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Produced by Steve Gulley and recorded at the Curve Recording Studios in Cumberland Gap Tennessee, Family, Friends & Fellowship contains 14 songs with a wide range of songwriters including many Steve Gulley original songs along with songs written by contemporary songwriters and standards by Ronny Hinson, Hank Williams, G.T. Speer, E.M. Bartlett, Carl Story, Gary Kidwell and more.
“My goal for this album is to share my spiritual journey through music that will hopefully make the listener think, reflect, reminisce and rejoice all while lifting their spirits and warming their soul” – Steve Gulley(Singer, Songwriter, Producer)
Steve’s first single from the album certainly accomplishes his goal with the uplifting gospel standard “Victory In Jesus” which has a fresh feel with those Steve Gulley signature vocals and performed by an All-Star Bluegrass cast including Tim Stafford (Guitar),Adam Steffey(Mandolin),Ron Stewart (Banjo & Fiddle),Mark Fain (Bass) with harmony vocals by Bryan Turner.
Family, Friends & Fellowship is now available on iTunes, Amazon, and all digital music and CD retailers. The album is also available for D.J. downloads on AirPlay Direct.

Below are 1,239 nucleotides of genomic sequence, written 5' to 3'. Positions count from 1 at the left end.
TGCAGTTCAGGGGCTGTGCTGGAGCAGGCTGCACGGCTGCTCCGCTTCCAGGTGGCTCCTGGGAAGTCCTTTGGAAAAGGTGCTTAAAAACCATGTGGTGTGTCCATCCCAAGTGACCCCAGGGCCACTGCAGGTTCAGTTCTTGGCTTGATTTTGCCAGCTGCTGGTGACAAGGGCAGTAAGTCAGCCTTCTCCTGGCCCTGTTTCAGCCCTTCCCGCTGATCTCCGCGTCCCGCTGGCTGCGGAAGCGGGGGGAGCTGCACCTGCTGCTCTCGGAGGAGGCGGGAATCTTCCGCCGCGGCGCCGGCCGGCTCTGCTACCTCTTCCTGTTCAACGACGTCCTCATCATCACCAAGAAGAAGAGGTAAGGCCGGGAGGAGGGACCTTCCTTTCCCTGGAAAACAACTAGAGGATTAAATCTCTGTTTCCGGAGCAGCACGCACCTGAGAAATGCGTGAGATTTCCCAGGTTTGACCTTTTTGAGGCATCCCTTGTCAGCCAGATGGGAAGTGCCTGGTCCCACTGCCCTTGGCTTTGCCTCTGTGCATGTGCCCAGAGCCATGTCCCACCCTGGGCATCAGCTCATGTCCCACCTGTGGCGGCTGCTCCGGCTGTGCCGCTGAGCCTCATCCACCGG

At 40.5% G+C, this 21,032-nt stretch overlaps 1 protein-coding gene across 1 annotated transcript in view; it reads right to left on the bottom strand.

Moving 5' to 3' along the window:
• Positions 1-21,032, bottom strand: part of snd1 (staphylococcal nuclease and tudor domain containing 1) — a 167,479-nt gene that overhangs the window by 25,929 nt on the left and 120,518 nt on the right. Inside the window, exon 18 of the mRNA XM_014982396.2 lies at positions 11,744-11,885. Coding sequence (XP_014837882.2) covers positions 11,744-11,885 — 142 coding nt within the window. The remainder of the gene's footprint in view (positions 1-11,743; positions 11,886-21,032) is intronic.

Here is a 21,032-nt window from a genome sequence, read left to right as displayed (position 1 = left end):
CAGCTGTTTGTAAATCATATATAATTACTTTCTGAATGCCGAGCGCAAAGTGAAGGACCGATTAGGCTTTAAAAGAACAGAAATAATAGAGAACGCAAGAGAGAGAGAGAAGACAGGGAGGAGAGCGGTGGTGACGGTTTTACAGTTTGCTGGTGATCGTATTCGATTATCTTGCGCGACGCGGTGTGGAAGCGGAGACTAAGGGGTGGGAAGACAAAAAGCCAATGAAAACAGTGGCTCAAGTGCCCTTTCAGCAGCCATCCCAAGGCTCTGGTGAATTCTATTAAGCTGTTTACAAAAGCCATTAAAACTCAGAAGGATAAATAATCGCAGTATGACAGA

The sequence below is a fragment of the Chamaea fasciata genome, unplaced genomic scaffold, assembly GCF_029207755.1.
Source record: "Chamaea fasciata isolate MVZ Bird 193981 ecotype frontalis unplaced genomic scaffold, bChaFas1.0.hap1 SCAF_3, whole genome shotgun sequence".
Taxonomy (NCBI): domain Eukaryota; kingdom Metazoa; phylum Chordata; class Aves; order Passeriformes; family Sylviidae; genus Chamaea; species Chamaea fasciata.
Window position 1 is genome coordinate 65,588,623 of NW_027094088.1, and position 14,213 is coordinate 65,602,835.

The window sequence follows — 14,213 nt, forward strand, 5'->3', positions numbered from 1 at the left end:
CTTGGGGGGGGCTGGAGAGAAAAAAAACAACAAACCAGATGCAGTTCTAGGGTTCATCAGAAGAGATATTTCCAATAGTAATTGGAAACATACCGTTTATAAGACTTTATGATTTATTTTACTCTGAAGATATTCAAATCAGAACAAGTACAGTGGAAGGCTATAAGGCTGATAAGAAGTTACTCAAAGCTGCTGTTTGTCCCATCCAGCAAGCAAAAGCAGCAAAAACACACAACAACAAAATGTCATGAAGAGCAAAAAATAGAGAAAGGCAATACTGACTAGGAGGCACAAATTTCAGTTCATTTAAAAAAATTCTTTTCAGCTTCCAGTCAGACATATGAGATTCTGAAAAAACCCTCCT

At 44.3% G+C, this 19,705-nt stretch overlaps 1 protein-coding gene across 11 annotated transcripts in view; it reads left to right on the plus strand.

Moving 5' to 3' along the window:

Also available today is the video promo track-by-track that takes you on an enjoyable journey with words and music by Steve Gulley as he talks about the back story for each song on Family, Friends & Fellowship. Steve tells why he chose the songs on the album and what the songs mean to him in his life. Also, you will learn about the development of the album and more about the impressive list of family and friends who helped create the album Steve always wanted to make.
Flatt Lonesome’s album, Too, is soaring with sibling harmonies and hot picking that resounds in “So Far” to the serene, lonesome ballad “Make it Through the Day.” The band shines on Tim Stafford’s original “Dangerous Dan” and “Never Let Me Go” resonates with a playful swing style that demonstrates Flatt Lonesome’s versatility.
In a video released by Mountain Home Music Company, Kelsi, Charli, Buddy, Paul, Michael and Dominic share an insider's view, band comments and behind-the-scenes antics in the making of their sophomore release, Flatt Lonesome Too.
"We’ve definitely improved in our playing together. We feel like this is our ‘grownup’ album,” Kelsi says.
Grownup indeed. They may be young, but Too is a collection of songs that belies the youth of the artists. Then again, their willingness to share some characteristic Flatt Lonesome silliness is a youthful delight.
Clearly, the future of Bluegrass is in capable, and good humored, hands.
Irvine, KY (July 22, 2014) - Kindred Records is proud to announce the release of "Living In A Moment" by North Carolina based bluegrass group Travis Frye and Blue Mountain. The debut release was recorded at Eastwood Studios in Cana, VA and includes 13 tracks. An excellent blend of new original material and classic covers ranging from Lefty Frizzell to Albert Brumley to Cowboy Copas, a mix you may not expect in bluegrass. "Living In A Moment" has soulful ballads, an upbeat and cheerful "rodeograss" tune, some new twists on classic country, original and classic Gospel, and with band members from the Carolina's you can expect some hard driving banjo pickin' and fiddlin' instrumentals...